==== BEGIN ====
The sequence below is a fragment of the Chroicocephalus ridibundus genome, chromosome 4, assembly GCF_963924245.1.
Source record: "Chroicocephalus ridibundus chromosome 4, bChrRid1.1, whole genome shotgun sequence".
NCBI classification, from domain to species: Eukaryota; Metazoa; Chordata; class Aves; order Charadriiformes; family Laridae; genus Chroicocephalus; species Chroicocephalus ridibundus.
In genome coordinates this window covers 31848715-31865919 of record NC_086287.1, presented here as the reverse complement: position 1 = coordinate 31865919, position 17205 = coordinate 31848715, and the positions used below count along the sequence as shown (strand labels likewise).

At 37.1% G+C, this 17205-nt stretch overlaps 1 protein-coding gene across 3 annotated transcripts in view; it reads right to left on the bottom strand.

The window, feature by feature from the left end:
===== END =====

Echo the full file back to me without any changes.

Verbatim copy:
The sequence below is a fragment of the Chroicocephalus ridibundus genome, chromosome 4, assembly GCF_963924245.1.
Source record: "Chroicocephalus ridibundus chromosome 4, bChrRid1.1, whole genome shotgun sequence".
NCBI classification, from domain to species: Eukaryota; Metazoa; Chordata; class Aves; order Charadriiformes; family Laridae; genus Chroicocephalus; species Chroicocephalus ridibundus.
In genome coordinates this window covers 31848715-31865919 of record NC_086287.1, presented here as the reverse complement: position 1 = coordinate 31865919, position 17205 = coordinate 31848715, and the positions used below count along the sequence as shown (strand labels likewise).

At 37.1% G+C, this 17205-nt stretch overlaps 1 protein-coding gene across 3 annotated transcripts in view; it reads right to left on the bottom strand.

The window, feature by feature from the left end: